Everyone likes to get mad at President Obama these days. So I figured I would briefly highlight some good things Obama said during this Town Hall Meeting last week while I was off doing the Jewish holiday thing. After the holiday, I saw an email with the subject: “Obama Talks About Net Neutrality & Intellectual Property.”
I am sufficiently weird that “Obama Talks About Net Neutrality and Intellectual Property” is probably the most irresistible clickbait headline for me that I can think of, so of course I was hooked.
Speaking of clickbait, more below . . . .
In the last two days, Federal Communications Commission (FCC) Chairman Tom Wheeler has made back-to-back speeches that on their surface appear as dissimilar as could be. First, he gave this speech at the Fall 2014 COMPTEL Show. The next day, he gave this speech at the 32nd Annual Everett Parker Lecture. Dig a little deeper, however (and keep in mind what I have previously said about Tom Wheeler signaling what he wants to do if anyone actually pays attention) you notice some startling commonalities between these two speeches. Notably, this is the first time Wheeler has brought up the transition of the phone network in a serious way in a long time. And, in both speeches he made it very clear that transition of the phone system to an all IP platform does not end the FCC’s role.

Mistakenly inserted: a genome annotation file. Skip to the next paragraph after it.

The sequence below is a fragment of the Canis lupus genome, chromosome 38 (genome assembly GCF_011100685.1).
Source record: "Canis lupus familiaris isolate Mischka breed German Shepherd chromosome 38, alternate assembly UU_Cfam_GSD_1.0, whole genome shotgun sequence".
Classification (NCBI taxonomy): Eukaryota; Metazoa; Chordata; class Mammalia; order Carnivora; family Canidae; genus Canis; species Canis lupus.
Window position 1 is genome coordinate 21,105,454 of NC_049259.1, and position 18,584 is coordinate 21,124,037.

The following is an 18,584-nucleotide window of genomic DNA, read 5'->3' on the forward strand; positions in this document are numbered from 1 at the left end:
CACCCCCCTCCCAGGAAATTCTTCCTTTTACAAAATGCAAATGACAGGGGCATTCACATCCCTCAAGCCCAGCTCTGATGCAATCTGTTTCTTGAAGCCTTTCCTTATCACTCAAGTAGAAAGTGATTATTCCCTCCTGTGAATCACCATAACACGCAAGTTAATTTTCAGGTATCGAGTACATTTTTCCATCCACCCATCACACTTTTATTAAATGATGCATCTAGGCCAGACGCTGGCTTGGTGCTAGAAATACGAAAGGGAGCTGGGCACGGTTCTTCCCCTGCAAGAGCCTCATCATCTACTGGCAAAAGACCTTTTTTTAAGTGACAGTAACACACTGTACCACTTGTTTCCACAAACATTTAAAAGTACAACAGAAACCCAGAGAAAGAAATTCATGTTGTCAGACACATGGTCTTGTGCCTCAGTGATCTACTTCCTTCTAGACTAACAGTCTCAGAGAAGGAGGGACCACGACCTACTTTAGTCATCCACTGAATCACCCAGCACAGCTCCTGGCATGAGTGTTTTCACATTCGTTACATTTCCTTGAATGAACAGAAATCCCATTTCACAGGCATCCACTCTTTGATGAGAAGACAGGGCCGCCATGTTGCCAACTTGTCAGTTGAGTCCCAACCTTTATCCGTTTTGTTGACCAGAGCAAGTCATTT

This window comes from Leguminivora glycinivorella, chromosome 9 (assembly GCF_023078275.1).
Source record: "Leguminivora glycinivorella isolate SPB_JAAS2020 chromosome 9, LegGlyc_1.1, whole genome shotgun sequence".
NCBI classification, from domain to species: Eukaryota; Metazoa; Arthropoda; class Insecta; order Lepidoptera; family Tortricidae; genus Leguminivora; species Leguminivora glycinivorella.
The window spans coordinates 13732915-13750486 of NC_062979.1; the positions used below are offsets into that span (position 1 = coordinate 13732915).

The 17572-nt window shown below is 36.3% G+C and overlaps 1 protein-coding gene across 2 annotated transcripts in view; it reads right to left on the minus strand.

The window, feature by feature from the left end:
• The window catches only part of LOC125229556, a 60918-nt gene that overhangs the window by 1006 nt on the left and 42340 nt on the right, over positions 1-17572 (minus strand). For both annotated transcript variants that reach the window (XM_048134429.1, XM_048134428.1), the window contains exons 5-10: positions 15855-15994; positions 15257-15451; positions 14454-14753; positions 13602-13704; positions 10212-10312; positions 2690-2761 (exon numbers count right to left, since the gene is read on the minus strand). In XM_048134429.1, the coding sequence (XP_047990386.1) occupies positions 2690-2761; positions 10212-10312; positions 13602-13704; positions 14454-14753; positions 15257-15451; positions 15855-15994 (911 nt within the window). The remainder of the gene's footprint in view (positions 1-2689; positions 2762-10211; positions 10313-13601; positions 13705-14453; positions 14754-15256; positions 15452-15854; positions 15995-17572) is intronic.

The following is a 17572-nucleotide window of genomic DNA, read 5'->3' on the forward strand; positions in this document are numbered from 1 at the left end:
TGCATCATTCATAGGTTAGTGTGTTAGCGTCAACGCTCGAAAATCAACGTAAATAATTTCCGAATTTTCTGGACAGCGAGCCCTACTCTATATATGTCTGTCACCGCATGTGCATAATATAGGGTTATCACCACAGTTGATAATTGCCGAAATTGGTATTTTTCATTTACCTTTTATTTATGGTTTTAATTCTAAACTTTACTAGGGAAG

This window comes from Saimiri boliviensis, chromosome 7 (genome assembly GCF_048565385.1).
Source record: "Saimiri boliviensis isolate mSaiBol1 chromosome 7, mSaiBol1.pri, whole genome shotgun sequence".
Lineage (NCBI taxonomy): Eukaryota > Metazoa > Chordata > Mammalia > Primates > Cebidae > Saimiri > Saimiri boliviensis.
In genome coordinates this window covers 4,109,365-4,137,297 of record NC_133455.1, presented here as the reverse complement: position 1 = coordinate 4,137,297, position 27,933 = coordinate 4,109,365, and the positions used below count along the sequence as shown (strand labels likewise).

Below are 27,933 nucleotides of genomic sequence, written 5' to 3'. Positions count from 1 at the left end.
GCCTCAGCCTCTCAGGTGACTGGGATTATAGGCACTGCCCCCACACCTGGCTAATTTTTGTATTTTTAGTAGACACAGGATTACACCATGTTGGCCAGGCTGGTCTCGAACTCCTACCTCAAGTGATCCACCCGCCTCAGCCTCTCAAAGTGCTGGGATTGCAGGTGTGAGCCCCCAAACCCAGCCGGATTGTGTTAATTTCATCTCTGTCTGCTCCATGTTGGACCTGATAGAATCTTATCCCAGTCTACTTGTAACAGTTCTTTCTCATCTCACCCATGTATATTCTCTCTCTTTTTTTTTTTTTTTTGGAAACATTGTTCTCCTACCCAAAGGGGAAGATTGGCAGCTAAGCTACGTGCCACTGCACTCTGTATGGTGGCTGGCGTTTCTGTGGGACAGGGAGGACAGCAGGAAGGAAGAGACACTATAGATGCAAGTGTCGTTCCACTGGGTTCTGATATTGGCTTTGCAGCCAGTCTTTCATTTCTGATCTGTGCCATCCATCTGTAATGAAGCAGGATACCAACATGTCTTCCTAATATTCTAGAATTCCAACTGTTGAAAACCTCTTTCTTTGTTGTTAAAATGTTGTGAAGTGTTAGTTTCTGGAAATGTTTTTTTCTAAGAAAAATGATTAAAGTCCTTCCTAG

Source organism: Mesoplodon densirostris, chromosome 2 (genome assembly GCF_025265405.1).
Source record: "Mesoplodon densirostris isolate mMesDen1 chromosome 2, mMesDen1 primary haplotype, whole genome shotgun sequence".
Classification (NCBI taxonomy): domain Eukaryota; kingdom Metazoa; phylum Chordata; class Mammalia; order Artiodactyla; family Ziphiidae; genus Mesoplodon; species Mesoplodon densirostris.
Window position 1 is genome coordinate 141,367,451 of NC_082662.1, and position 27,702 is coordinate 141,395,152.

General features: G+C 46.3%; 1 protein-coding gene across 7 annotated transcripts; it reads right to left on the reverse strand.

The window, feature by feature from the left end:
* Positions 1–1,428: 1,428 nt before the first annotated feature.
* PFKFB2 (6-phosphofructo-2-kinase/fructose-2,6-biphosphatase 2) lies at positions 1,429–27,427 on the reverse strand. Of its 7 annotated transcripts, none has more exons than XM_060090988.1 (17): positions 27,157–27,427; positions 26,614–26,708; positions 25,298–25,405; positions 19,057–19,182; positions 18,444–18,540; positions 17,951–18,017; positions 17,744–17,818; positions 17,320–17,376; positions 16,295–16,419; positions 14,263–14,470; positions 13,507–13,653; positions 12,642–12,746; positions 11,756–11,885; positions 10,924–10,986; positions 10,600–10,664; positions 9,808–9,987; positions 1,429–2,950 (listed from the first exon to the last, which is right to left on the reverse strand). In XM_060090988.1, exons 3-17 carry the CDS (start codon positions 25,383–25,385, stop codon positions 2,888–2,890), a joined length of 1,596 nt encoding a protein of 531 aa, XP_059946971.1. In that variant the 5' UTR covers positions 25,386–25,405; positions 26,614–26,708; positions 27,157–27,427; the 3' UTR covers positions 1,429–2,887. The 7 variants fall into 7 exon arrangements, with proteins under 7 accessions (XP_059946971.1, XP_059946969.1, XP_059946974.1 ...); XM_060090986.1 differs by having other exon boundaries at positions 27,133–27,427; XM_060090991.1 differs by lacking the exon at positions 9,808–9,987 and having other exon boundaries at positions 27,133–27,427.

ITo summarize my take aways:
1. Wheeler wants to shift the FCC back into working on the IP Transition despite the fact that AT&T is not going to have its pilot project ready until the second half of 2015. It is, after all, the thing he came to the FCC to do in the first place before net neutrality and Comcast/TWC essentially hijacked 2014.
2. While the nature and form of regulation will change, the FCC will continue to play a critical role — during the transition and after the transition — both in promoting competition and protecting consumers.